Dr. Usui created the Reiki Precepts to help us embody the system of Reiki, since we can’t always share Reiki. We can’t always put our hands on our bodies, meditate, or chant the mantras, but we can be the light.
Reiki precepts are similar to the Yamas and Niyamas in the system of yoga – they help purify the mental and emotional bodies. They offer a code of conduct, or moral and ethical principles to live by.
A Guide to the Reiki Precepts
The precepts offer spiritual philosophy for health and wellbeing. They are a reminder that the most spiritual act is not meditation but how we think, feel and act in between meditations. Are we living our days with racing thoughts, and resentment towards people from our past? Or are we counting our blessings, and showing up with honesty and compassion in the world?
“They instruct us how to practice hands-on healing, how to use the mantras and symbols, and how to do the breathing practices, and how to use the reiju/attunement/initiation.” –Frans Stiene
Often times, the Reiki precepts can be lost in translation. People misunderstand the precepts to think, “Should I never feel angry? Am I wrong if I feel angry or worried?” It took me years to understand that the precepts are principles to guide us back.
The way I interpret the precepts, is that they are a catalyst for change or that they help our minds pivot. They remind us not to stay in the worry, or anger for too long. They remind us to take our challenges one day at a time. We are taught to show up as diligent, compassionate, and grateful beings regardless of our circumstances.
What are the Reiki Precepts?
- Just for today, I will not worry.
- Just for today, I will not be angry.
- Just for today, I will be grateful.
- Just for today, I will do my work honestly.
- Just for today, I will be kind to every living thing.
Let’s continue learning Reiki beyond Reiki 1, 2 and 3 certifications! Sign up for Parita’s free Empower the Reiki Healer 5 Day Challenge and you’ll receive access to guided audio journeys and illustrated guides. This free training holds space for intuitive exploration and self-healing.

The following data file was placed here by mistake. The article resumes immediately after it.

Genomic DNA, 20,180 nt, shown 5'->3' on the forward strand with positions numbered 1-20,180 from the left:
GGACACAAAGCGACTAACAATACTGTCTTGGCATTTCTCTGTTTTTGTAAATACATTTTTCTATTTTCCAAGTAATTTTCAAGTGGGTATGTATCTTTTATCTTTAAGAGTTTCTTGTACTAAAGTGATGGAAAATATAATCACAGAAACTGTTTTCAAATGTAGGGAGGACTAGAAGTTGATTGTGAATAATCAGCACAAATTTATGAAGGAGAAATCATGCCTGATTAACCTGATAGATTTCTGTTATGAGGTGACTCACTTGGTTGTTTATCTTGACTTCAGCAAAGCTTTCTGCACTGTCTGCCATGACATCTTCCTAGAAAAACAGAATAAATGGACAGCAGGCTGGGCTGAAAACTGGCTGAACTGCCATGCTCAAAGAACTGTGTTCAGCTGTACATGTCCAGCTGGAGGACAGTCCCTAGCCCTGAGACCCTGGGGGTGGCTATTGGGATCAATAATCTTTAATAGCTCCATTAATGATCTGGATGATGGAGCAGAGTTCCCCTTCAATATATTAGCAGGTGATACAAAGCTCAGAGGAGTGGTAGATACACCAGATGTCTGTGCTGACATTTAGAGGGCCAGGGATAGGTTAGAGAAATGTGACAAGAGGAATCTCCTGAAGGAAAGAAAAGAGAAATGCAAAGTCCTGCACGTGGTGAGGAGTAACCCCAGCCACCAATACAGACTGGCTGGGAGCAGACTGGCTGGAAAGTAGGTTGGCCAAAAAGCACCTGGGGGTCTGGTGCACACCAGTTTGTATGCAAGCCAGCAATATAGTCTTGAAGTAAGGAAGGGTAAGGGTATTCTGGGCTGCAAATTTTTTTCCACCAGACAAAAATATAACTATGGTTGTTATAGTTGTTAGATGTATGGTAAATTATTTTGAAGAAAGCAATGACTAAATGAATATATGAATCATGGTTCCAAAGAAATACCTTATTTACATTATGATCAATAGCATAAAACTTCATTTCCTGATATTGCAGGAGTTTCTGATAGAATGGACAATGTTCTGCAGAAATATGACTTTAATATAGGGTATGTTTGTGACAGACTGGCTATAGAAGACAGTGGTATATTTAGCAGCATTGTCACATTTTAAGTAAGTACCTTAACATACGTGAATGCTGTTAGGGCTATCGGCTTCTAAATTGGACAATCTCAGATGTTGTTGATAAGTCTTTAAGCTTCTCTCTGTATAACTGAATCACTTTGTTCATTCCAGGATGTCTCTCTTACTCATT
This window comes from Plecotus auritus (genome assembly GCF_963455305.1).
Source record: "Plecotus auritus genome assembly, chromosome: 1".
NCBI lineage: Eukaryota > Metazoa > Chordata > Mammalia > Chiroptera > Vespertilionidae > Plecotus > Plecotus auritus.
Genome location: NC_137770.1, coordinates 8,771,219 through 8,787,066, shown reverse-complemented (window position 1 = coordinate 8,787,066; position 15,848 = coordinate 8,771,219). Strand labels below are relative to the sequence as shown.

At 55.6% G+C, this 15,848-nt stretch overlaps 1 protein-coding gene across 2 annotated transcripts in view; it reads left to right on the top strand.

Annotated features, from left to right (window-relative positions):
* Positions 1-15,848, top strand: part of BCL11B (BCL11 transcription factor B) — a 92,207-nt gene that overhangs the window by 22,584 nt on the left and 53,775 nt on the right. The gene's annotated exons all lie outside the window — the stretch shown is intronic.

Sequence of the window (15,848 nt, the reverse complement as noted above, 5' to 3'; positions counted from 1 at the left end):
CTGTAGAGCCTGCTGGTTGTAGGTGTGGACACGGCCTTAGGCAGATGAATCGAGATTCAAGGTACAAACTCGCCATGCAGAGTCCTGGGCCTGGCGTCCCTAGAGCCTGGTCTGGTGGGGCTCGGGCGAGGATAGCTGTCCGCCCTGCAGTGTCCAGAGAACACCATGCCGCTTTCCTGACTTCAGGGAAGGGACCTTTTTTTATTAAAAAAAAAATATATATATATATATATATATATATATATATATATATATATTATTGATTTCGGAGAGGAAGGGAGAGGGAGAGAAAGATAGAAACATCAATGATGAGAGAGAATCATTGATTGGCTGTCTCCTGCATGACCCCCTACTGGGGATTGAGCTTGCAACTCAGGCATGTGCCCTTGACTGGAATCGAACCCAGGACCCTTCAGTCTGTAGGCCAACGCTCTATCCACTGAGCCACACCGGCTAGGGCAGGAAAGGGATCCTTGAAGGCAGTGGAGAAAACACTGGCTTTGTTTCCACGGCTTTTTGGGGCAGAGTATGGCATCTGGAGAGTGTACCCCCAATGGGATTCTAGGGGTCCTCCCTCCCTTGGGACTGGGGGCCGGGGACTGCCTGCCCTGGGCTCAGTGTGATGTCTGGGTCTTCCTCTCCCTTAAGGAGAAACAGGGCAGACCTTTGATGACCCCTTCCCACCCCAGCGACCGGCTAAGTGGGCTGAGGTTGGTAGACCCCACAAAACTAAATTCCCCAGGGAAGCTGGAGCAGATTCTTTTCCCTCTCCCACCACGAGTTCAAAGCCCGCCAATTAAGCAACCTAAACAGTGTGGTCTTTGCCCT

How to Live by the Precepts of Reiki Healing
As long as we’re human, we probably won’t fully embody these precepts. Does that mean we shouldn’t try? No! The precepts offer a path to self-awareness, and to accessing the peace within us. They help us shift our perspectives, and dissolve illusions of the ego. Here are some ways in which we can work with the Reiki precepts:
- Recite the precepts in meditation. Simply repeating the Precepts is an act of setting conscious intentions that will guide you through your day.
- Bring awareness to your thoughts and emotions several times a day. Notice how you may have strayed away from the Precepts. Forgive yourself for losing your balance. Begin again – allow yourself to call in more gratitude, kindness, honesty and ease. This is an exercise that needs to be practiced and a muscle that needs to be strengthened.
- Start a gratitude journal in which you reflect upon these prompts. What are you deeply grateful for and why? What victory can you celebrate today? How does gratitude feel in your heart?
- Contemplate one precept at a time. Choose one precept such as, “Just for today, I will not worry.” Ask yourself, “What role does worry have in my body? Why am I examining my relationship with worry? Which worries can I release today? Do I allow myself to observe my worries?”
There’s no right or wrong. You can work with them however you want – meditate with them, chant them, post them on your fridge, or simply bring them to your awareness when you’ve gone off course.
The precepts teach us that it’s not what we do but how we do it. Our spiritual practices, relationships, and work in the world, are only as healing as the energy and qualities we bring to it. Do we act from a place of kindness, gratefulness, honesty, and peacefulness? Or are we “doing the right things” without inner alignment?
I like to recite the precepts in Japanese, and hopefully I am pronouncing them accurately! For me, simplicity is paramount, and I think the precepts are concise enough to use and keep in mind daily. I also like how Zoroastrianism has a concise type of principles that is easy to remember: 1. Good thoughts. 2. Good words. 3. Good deeds. But, the reiki precepts are more specific. For me, it’s easier than reading theology books or philosophy books, and just having a general idea of how to go about living.
Hi Phillip, thanks for your input! I agree – reciting the precepts in Japanese is a favorite practice of mine. It’s quick, easy and soothing. It also gets me to contemplate how I can be more mindful.